I listen to a few podcasts on financial independence. In ChooseFI, there was an episode titled "Race or Journey?" They talk about how you should enjoy the present life and not try to get to FI as fast as possible. I both agree and disagree. If you are already happy with your life, there is no reason to hurry. But I think most people who are interested in FI are not happy with the current situation and want to change it. Until you get to FI, you cannot get away from your job. To me, no tricks can eliminate the pain of having a job, so I'm willing to do anything to get to FI as fast as I can. 2 years of intense race is so much better than 7 years of jogging.
The moment I discovered FI, I knew I would be good at this, because I graduated from college in 3 years despite being an international student. I did it because I was 21 years old when I was freshman and didn't want to delay entering a real world. Graduating from college and retiring early are very similar. They both have a clear goal(120 credits, investment return > expense). There is a set of rules within the system. There is little to no luck involved. You don't need a special talent as long as you know how to navigate through the system and have discipline to follow through. They are a solo activity, so you don't have to rely on other people, and you are not affected by them either. I'm very good at operating in this environment.
While I was writing the last paragraph, I realized there is another similarity between the two. Not the process of getting out of the environment, but the environment itself. College is a fake environment where they teach stuff that you think is valuable. But once you graduate, you quickly realize that most of what you learned in college is useless at work. Similarly, the work environment is fake. I'm not saying that every work is fake or useless. What I'm saying is that we are brainwashed into believing that working for 40+ years is normal. Just like college, everyone around you is doing the same thing, so you never question it.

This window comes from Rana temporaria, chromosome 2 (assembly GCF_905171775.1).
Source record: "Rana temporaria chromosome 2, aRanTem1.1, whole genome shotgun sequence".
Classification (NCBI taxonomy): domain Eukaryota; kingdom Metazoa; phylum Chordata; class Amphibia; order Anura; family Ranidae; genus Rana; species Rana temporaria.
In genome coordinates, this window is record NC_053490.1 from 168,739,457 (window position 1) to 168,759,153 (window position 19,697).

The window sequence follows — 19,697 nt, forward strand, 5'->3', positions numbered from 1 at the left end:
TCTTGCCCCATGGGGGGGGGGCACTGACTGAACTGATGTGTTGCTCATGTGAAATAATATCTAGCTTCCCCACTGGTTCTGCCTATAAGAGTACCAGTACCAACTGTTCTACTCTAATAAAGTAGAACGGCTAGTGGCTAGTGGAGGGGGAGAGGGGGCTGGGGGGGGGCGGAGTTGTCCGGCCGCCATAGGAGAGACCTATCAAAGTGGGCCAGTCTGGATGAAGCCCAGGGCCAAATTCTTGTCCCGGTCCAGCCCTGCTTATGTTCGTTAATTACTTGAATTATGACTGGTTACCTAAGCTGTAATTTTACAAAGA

I have a rough idea of what my post-retirement life looks like. But I'm sure I'll be doing totally different things than I planned. Humans are not very good at predicting our emotion. That’s why we chase a wrong thing only to find out it’s not what we wanted. It’s possible, though unlikely, that I will not like a post-retirement life. I might end up getting a job again after a few months. Whether I will like post-FI or not, it’s better to find out sooner so that I can adjust my life accordingly.
I majored in computer science in college and got very interested in AI. I seriously thought about doing PhD, but I decided not to do it because I knew it’s important to get some work experience first. At a first and second company, I worked on AI, and I realized that I was neither good at it nor passionate about it. So I switched to web development, which I really like. So I’m glad that I didn’t pursue PhD. Had I done that, I probably would’ve dropped out after a year or two.
You only have one life, so it’s important to shorten your feedback loop in order to keep moving in the right direction. Working towards FI is one giant feedback loop. That’s why I chose such an extreme path to get feedback as soon as possible. I might need more than $500 a month to be happy. If so, all I have to do is get a job again and increase my portfolio. I might need less than $500. If so, I actually could have retired early. The only way to find out is by reaching the goal.